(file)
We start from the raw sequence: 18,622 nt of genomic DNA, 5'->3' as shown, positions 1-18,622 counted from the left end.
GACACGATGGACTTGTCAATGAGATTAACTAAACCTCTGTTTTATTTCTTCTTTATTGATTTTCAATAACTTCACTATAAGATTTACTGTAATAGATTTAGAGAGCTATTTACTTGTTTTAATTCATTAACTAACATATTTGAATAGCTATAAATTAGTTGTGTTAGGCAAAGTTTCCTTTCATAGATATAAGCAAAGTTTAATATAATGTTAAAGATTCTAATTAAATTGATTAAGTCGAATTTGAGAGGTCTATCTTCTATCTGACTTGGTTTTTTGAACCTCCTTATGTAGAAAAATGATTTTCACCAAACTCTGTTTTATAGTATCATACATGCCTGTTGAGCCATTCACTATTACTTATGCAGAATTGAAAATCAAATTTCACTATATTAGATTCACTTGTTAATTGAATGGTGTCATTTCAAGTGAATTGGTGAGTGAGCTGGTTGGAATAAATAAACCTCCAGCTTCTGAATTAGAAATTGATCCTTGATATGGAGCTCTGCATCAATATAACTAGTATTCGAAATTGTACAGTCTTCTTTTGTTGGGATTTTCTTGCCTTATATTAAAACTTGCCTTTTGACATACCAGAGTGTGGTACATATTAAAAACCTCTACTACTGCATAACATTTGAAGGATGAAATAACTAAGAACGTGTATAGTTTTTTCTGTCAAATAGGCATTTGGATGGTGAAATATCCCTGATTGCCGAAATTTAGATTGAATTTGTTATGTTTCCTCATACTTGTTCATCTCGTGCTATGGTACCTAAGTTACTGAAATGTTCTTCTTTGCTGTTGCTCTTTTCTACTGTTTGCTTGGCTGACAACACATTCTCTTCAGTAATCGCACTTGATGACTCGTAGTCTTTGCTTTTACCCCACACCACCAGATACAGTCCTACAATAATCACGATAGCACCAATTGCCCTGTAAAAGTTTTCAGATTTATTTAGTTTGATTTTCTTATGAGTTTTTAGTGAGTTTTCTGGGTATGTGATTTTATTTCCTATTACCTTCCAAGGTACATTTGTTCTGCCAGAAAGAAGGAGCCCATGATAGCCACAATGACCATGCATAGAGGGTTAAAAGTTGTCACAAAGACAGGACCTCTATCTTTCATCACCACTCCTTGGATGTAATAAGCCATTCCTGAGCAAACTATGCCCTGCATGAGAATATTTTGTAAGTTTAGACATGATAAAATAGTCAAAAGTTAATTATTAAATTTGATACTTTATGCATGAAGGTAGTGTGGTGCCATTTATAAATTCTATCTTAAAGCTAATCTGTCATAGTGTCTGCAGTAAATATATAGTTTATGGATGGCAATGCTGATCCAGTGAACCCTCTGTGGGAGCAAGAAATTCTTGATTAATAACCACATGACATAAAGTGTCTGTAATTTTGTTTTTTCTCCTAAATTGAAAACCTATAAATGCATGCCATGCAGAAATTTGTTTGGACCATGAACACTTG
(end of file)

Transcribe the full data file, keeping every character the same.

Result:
We start from the raw sequence: 18,622 nt of genomic DNA, 5'->3' as shown, positions 1-18,622 counted from the left end.
GACACGATGGACTTGTCAATGAGATTAACTAAACCTCTGTTTTATTTCTTCTTTATTGATTTTCAATAACTTCACTATAAGATTTACTGTAATAGATTTAGAGAGCTATTTACTTGTTTTAATTCATTAACTAACATATTTGAATAGCTATAAATTAGTTGTGTTAGGCAAAGTTTCCTTTCATAGATATAAGCAAAGTTTAATATAATGTTAAAGATTCTAATTAAATTGATTAAGTCGAATTTGAGAGGTCTATCTTCTATCTGACTTGGTTTTTTGAACCTCCTTATGTAGAAAAATGATTTTCACCAAACTCTGTTTTATAGTATCATACATGCCTGTTGAGCCATTCACTATTACTTATGCAGAATTGAAAATCAAATTTCACTATATTAGATTCACTTGTTAATTGAATGGTGTCATTTCAAGTGAATTGGTGAGTGAGCTGGTTGGAATAAATAAACCTCCAGCTTCTGAATTAGAAATTGATCCTTGATATGGAGCTCTGCATCAATATAACTAGTATTCGAAATTGTACAGTCTTCTTTTGTTGGGATTTTCTTGCCTTATATTAAAACTTGCCTTTTGACATACCAGAGTGTGGTACATATTAAAAACCTCTACTACTGCATAACATTTGAAGGATGAAATAACTAAGAACGTGTATAGTTTTTTCTGTCAAATAGGCATTTGGATGGTGAAATATCCCTGATTGCCGAAATTTAGATTGAATTTGTTATGTTTCCTCATACTTGTTCATCTCGTGCTATGGTACCTAAGTTACTGAAATGTTCTTCTTTGCTGTTGCTCTTTTCTACTGTTTGCTTGGCTGACAACACATTCTCTTCAGTAATCGCACTTGATGACTCGTAGTCTTTGCTTTTACCCCACACCACCAGATACAGTCCTACAATAATCACGATAGCACCAATTGCCCTGTAAAAGTTTTCAGATTTATTTAGTTTGATTTTCTTATGAGTTTTTAGTGAGTTTTCTGGGTATGTGATTTTATTTCCTATTACCTTCCAAGGTACATTTGTTCTGCCAGAAAGAAGGAGCCCATGATAGCCACAATGACCATGCATAGAGGGTTAAAAGTTGTCACAAAGACAGGACCTCTATCTTTCATCACCACTCCTTGGATGTAATAAGCCATTCCTGAGCAAACTATGCCCTGCATGAGAATATTTTGTAAGTTTAGACATGATAAAATAGTCAAAAGTTAATTATTAAATTTGATACTTTATGCATGAAGGTAGTGTGGTGCCATTTATAAATTCTATCTTAAAGCTAATCTGTCATAGTGTCTGCAGTAAATATATAGTTTATGGATGGCAATGCTGATCCAGTGAACCCTCTGTGGGAGCAAGAAATTCTTGATTAATAACCACATGACATAAAGTGTCTGTAATTTTGTTTTTTCTCCTAAATTGAAAACCTATAAATGCATGCCATGCAGAAATTTGTTTGGACCATGAACACTTG